But the fathers who stood guarding closet doors and the mothers who secured the floors underneath beds,
All shook their heads not knowing how to deal with you.
You, who crept into our lives with tongues like knives stabbing your words into our skin.
You began to begin uploading yourselves into our homes you had computer screens for eyes, and software for bones.
You turned your hate into stones and hurled them at beauty,
As if you couldn’t bear to see anything other than ugly, anything different.
You had fingernails like flint, and scraped them along decency hoping we would be the ones to all catch fire.
You all had smiles like one-way barbed wire not meant to keep us out,
Meant to keep us in
Voice like a firing pin, you spoke in explosions
It isn’t cute. It isn’t funny.
You’ve talked strangers into death, and laughed.
And as each family learns to graft skin over the wounds you gave them, you hem yourselves into the scar.
You have coaxed the sober back into bars,
Handed out cigars at memorials,
Offered nooses, cliffs, and pills to those who unfortunately found you before they found help.
You have praised suffering,
Waltzed in between tragedies,
Gracefully dipping misery as if we would somehow be impressed with the dexterity of your animosity.
You have cheered on rape, dashed through police tape as if it were the finish line in a race of who can be awful first.
Even now,
You somehow see this as an invitation to turn your keyboards into catapults,
Wondering which of you can be the first to hate this best.
Your loathing, already dressed in riot gear,
Ready to incite rage,
As if each message board is a stage,
Where you recite hostility,
Turning freedom of speech into freedom of cruelty.
We are stuck with you, the same way you are stuck with you.
Your mind is glue, and it keeps malice fastened there like cheap wallpaper.
We were once upon a time told that none of you exist, we dismissed you as make believe or myth.
Now armed only with resolve, we can no longer afford to tell ourselves that you aren’t real.
We will not let you make your dinners out of the things we feel.”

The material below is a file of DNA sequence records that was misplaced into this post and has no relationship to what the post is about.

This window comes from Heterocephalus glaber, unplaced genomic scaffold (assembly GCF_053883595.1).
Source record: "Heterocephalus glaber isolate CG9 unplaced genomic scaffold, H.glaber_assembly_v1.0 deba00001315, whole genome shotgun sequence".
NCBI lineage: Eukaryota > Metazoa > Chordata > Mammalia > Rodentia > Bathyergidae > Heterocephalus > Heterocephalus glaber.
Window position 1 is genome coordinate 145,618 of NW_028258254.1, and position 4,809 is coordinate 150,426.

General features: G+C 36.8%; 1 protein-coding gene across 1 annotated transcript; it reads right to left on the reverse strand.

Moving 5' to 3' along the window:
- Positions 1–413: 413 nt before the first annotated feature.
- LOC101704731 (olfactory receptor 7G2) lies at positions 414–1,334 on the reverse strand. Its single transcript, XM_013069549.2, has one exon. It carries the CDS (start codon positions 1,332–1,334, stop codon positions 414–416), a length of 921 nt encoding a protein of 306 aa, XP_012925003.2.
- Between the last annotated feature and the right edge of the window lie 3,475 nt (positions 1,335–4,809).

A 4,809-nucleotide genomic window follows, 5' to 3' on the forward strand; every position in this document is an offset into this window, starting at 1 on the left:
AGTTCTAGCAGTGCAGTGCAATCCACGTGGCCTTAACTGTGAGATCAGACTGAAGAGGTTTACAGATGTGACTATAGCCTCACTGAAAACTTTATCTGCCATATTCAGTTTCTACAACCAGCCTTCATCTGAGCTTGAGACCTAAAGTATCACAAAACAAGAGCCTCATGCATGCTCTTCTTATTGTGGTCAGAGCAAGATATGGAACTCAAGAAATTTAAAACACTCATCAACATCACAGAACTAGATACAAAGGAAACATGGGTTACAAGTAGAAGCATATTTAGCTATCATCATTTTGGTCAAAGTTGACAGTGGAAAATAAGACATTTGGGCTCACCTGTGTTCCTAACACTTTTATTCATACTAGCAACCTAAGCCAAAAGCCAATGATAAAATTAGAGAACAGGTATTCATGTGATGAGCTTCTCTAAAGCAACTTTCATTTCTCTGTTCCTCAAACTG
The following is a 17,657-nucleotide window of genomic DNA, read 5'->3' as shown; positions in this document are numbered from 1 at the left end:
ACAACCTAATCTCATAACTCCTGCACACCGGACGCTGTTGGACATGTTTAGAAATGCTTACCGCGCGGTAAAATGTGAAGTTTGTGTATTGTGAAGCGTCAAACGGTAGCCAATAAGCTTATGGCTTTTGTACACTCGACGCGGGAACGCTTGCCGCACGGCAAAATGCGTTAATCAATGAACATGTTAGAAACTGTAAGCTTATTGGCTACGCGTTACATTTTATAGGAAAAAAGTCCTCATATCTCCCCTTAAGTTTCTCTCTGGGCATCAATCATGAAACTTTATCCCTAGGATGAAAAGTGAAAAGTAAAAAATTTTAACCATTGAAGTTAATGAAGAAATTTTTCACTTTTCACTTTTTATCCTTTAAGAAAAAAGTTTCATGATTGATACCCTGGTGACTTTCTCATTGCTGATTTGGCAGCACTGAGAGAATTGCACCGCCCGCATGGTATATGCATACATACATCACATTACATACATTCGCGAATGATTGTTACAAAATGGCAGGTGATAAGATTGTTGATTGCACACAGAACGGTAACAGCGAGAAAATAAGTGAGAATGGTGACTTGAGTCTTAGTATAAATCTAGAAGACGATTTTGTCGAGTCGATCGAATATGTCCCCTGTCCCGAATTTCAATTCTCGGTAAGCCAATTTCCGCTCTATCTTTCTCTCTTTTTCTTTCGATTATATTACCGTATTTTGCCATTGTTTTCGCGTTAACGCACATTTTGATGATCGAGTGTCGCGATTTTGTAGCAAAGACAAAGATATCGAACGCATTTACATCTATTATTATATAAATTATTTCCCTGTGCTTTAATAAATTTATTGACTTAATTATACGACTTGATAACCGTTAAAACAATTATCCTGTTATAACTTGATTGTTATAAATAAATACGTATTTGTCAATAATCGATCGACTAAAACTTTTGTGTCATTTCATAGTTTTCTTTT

You can listen to Koyczan himself recite this poem himself here. To find out more about Shane and all his work, you can find him on his website, Twitter, or Facebook.

April’s Poem of the Month

I’ve wanted to add another element to this blog outside the realm of book reviews for a long time. My love for writing expands outside fictional novels, and poetry specifically holds a special place in my heart; it only makes sense that I start to share some of my favourites with everyone!

So once a month, I will post a poem that inspires me and leaves me breathless, as well as a short personal commentary explaining why I thought the poem was worth sharing. They will most likely vary in length, but I can guarantee they’ll be consistent in quality. So without further ado, I present April’s poem of the month.

I’ve had this poem saved for so long, and whenever I come back to read it I fall in love all over again. It always leaves me with a warm feeling of hope and a strong sense of will to keep going. I also love how meta it is since the author takes an introspective look at the stereotypical poet and mercilessly dissects it. It’s beautifully written as if a friend sitting next to you giving some wise advice. I think everyone struggling with problems of self-worth or hopelessness should read this.

Save Yourself by Lana Rafaela 

“let me tell you something:

no one is going to look at you, broken and shattered 
and think –
damn, you are beautiful.

no one is going to come pick up your broken pieces off the floor and
assemble them into a beautiful whole.

hell,
you won’t even look at yourself and think – 
I made broken look beautiful.

you know why?

because all those writers lied to you.

yes,
all those with their poems of scraped knuckles and 
blood dripping down chins,
pomegranate songs and loves that ripped through you like
hurricanes.

liars.

so you and i,
we are going to make a plan.

you are not going to romanticize days when your brain tells you to smash that mirror,
you are not going to romanticize the lover who doesn’t understand you 
but still writes about you.

here is what you are going to romanticize instead:

you are going to romanticize the first day of spring,
its gentle hands all over your body,
lifting you up until you are as light as a feather.

you are going to romanticize the tea and honey kind of love,
no hurricanes,
but sunshine that builds you up from within, 
that helps you make it through the worst days.

you are going to romanticize gentle hands of a friend
in yours,
telling you that it is going to be okay.

because it is.

and don’t trust poets,
we’re no good,
we love pretending that our jagged edges tantamount to a beautiful disaster, but in reality- 
there ain’t nothing beautiful about shaky hands holding a cigarette and
empty eyes staring at the cracks in the walls.

you know what is beautiful, instead?

the days when you can look at yourself in the mirror and smile,
scars and all.

music that makes your soul flow like a river,
books that offer comfort,
families flocking together like overgrown birds to keep you safe and warm,
friends that give you strength when you can find none,
lovers who make you laugh through tears.

baby, 
from now on
you are going to romanticize healing;

honey dripping down your fingertips,
August nights that stick to your skin,
the day you find your purpose,
long car rides and singing so loud that no one can shut you up now.

bad news:
no one is coming to save you.

good news:
you can save yourself.”

If you want to read more of Lana Rafaela’s writing, you can visit her Tumblr or website.